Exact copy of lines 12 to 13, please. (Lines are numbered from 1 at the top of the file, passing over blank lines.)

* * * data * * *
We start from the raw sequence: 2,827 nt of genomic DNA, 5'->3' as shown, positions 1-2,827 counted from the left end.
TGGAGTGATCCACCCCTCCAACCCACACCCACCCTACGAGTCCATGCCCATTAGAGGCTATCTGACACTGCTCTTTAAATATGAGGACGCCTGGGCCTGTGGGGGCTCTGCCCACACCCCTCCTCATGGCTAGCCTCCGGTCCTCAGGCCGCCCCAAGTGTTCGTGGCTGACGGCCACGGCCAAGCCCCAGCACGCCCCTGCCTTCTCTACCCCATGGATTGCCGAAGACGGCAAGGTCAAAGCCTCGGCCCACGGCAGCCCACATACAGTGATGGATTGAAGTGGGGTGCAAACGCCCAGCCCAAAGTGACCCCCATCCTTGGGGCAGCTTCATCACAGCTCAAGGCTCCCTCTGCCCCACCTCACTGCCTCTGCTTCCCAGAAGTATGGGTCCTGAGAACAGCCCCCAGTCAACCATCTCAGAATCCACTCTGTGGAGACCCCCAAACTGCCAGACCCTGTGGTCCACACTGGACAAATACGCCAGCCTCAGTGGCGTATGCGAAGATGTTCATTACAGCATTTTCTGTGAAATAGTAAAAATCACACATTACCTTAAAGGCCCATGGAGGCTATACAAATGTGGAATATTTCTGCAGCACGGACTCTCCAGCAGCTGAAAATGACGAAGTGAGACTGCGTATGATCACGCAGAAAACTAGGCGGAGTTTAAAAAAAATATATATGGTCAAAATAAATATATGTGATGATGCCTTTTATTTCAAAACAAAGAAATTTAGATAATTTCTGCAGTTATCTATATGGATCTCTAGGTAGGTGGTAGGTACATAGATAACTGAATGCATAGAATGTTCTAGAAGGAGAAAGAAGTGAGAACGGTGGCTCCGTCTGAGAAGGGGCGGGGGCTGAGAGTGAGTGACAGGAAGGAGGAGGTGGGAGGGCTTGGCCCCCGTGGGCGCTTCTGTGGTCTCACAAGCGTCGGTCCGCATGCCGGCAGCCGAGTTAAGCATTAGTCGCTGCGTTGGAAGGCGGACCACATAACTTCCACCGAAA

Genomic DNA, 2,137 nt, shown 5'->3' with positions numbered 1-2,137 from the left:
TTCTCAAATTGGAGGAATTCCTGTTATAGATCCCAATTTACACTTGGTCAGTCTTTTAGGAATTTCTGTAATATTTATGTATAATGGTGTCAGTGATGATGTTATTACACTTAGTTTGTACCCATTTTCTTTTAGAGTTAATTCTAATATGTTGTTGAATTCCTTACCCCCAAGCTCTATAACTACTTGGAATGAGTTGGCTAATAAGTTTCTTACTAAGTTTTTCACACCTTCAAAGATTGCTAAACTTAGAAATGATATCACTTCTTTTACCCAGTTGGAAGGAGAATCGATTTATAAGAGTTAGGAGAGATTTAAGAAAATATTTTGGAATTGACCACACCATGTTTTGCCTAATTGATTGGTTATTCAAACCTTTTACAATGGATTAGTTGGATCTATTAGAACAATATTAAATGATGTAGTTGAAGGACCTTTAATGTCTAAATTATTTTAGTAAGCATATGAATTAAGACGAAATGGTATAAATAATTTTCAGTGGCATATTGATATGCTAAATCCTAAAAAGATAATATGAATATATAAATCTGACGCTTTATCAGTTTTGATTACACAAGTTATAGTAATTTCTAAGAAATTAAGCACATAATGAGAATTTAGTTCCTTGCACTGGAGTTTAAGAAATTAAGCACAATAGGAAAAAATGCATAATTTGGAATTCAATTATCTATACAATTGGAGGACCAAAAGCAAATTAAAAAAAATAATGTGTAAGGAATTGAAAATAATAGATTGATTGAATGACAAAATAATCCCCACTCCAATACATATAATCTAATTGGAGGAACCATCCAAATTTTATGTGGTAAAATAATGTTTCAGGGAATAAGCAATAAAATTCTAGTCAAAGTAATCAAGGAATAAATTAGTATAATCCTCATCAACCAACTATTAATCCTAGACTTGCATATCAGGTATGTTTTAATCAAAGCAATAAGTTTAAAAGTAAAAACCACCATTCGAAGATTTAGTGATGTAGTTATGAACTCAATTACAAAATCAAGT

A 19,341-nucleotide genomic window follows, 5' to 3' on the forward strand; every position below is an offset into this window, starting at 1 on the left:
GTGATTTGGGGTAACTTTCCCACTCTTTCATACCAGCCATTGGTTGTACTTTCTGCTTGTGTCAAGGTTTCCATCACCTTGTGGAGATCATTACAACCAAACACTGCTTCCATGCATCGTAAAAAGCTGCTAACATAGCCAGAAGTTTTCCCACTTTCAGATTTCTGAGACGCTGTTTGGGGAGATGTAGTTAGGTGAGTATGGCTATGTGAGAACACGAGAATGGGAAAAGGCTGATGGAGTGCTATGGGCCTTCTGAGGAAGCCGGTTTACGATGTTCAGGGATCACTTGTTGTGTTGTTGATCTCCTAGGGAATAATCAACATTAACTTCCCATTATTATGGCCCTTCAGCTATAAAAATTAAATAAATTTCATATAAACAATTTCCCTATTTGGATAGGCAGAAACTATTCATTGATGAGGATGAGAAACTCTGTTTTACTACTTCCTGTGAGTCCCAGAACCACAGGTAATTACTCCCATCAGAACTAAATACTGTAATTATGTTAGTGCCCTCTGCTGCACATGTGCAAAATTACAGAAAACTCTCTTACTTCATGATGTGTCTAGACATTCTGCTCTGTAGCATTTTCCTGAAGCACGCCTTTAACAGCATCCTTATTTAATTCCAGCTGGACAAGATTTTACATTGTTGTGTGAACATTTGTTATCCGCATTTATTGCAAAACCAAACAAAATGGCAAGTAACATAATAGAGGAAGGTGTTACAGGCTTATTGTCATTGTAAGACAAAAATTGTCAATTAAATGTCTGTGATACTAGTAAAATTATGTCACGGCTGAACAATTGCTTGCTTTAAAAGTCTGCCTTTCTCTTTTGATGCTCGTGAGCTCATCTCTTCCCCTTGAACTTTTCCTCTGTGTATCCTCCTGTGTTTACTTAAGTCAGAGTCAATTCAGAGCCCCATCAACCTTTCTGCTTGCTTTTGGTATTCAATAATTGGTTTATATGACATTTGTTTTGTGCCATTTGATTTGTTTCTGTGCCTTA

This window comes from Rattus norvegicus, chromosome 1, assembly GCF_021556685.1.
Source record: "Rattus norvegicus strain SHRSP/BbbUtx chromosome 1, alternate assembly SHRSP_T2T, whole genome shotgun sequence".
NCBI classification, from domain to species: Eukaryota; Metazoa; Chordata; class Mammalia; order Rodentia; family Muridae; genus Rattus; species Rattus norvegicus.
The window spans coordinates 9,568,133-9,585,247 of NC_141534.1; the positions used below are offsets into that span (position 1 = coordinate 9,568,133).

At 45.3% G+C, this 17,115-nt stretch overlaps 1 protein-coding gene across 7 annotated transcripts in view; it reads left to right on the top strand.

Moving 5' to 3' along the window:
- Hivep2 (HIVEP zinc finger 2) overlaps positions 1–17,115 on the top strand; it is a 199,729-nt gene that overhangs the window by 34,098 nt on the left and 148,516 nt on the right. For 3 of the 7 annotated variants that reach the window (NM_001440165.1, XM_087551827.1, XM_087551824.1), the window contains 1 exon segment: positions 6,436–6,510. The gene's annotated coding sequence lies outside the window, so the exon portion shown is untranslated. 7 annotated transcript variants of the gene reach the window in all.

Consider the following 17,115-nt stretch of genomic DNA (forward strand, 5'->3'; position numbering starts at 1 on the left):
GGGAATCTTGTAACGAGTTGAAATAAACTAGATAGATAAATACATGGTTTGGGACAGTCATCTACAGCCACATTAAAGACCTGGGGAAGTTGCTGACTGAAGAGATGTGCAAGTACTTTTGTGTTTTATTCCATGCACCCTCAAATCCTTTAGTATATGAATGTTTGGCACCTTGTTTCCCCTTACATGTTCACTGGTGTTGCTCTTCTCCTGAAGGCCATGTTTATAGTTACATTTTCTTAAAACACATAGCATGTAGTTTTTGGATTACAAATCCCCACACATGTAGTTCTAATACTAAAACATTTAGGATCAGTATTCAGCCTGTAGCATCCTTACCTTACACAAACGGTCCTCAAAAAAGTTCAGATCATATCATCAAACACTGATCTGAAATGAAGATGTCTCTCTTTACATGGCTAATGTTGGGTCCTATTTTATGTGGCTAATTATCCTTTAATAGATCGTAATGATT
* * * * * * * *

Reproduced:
Moving 5' to 3' along the window:
- Hivep2 (HIVEP zinc finger 2) overlaps positions 1–17,115 on the top strand; it is a 199,729-nt gene that overhangs the window by 34,098 nt on the left and 148,516 nt on the right. For 3 of the 7 annotated variants that reach the window (NM_001440165.1, XM_087551827.1, XM_087551824.1), the window contains 1 exon segment: positions 6,436–6,510. The gene's annotated coding sequence lies outside the window, so the exon portion shown is untranslated. 7 annotated transcript variants of the gene reach the window in all.